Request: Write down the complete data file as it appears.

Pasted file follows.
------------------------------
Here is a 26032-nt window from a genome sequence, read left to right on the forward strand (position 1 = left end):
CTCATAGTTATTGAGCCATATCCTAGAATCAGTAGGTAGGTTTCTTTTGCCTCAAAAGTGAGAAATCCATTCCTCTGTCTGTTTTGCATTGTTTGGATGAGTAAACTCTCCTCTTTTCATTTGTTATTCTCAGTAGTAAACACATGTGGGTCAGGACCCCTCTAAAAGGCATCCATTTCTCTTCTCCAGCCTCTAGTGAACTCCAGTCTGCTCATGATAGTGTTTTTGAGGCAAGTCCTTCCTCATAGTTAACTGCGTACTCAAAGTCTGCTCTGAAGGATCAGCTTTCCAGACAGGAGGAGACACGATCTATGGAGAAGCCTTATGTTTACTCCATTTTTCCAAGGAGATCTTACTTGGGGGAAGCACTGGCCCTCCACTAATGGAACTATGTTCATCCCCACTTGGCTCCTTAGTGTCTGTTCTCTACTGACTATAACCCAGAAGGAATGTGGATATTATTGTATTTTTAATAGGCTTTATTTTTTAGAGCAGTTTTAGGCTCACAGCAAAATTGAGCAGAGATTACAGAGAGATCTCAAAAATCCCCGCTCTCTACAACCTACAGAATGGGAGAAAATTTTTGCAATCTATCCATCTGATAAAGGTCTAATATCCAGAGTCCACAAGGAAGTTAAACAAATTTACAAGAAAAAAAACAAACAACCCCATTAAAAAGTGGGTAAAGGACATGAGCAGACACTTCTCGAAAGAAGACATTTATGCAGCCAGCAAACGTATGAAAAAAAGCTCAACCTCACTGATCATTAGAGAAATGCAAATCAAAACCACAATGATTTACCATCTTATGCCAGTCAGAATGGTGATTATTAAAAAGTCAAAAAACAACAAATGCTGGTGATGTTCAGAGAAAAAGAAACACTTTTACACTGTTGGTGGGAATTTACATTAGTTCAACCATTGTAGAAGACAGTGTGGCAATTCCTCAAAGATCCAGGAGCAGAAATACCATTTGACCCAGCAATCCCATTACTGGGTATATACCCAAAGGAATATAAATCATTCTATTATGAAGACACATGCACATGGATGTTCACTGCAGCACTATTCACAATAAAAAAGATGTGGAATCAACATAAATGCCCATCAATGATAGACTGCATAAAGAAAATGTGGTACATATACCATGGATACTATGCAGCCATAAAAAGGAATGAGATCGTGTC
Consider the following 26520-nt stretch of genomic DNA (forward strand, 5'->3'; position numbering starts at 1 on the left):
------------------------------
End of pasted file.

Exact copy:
Here is a 26032-nt window from a genome sequence, read left to right on the forward strand (position 1 = left end):
CTCATAGTTATTGAGCCATATCCTAGAATCAGTAGGTAGGTTTCTTTTGCCTCAAAAGTGAGAAATCCATTCCTCTGTCTGTTTTGCATTGTTTGGATGAGTAAACTCTCCTCTTTTCATTTGTTATTCTCAGTAGTAAACACATGTGGGTCAGGACCCCTCTAAAAGGCATCCATTTCTCTTCTCCAGCCTCTAGTGAACTCCAGTCTGCTCATGATAGTGTTTTTGAGGCAAGTCCTTCCTCATAGTTAACTGCGTACTCAAAGTCTGCTCTGAAGGATCAGCTTTCCAGACAGGAGGAGACACGATCTATGGAGAAGCCTTATGTTTACTCCATTTTTCCAAGGAGATCTTACTTGGGGGAAGCACTGGCCCTCCACTAATGGAACTATGTTCATCCCCACTTGGCTCCTTAGTGTCTGTTCTCTACTGACTATAACCCAGAAGGAATGTGGATATTATTGTATTTTTAATAGGCTTTATTTTTTAGAGCAGTTTTAGGCTCACAGCAAAATTGAGCAGAGATTACAGAGAGATCTCAAAAATCCCCGCTCTCTACAACCTACAGAATGGGAGAAAATTTTTGCAATCTATCCATCTGATAAAGGTCTAATATCCAGAGTCCACAAGGAAGTTAAACAAATTTACAAGAAAAAAAACAAACAACCCCATTAAAAAGTGGGTAAAGGACATGAGCAGACACTTCTCGAAAGAAGACATTTATGCAGCCAGCAAACGTATGAAAAAAAGCTCAACCTCACTGATCATTAGAGAAATGCAAATCAAAACCACAATGATTTACCATCTTATGCCAGTCAGAATGGTGATTATTAAAAAGTCAAAAAACAACAAATGCTGGTGATGTTCAGAGAAAAAGAAACACTTTTACACTGTTGGTGGGAATTTACATTAGTTCAACCATTGTAGAAGACAGTGTGGCAATTCCTCAAAGATCCAGGAGCAGAAATACCATTTGACCCAGCAATCCCATTACTGGGTATATACCCAAAGGAATATAAATCATTCTATTATGAAGACACATGCACATGGATGTTCACTGCAGCACTATTCACAATAAAAAAGATGTGGAATCAACATAAATGCCCATCAATGATAGACTGCATAAAGAAAATGTGGTACATATACCATGGATACTATGCAGCCATAAAAAGGAATGAGATCGTGTC
Consider the following 26520-nt stretch of genomic DNA (forward strand, 5'->3'; position numbering starts at 1 on the left):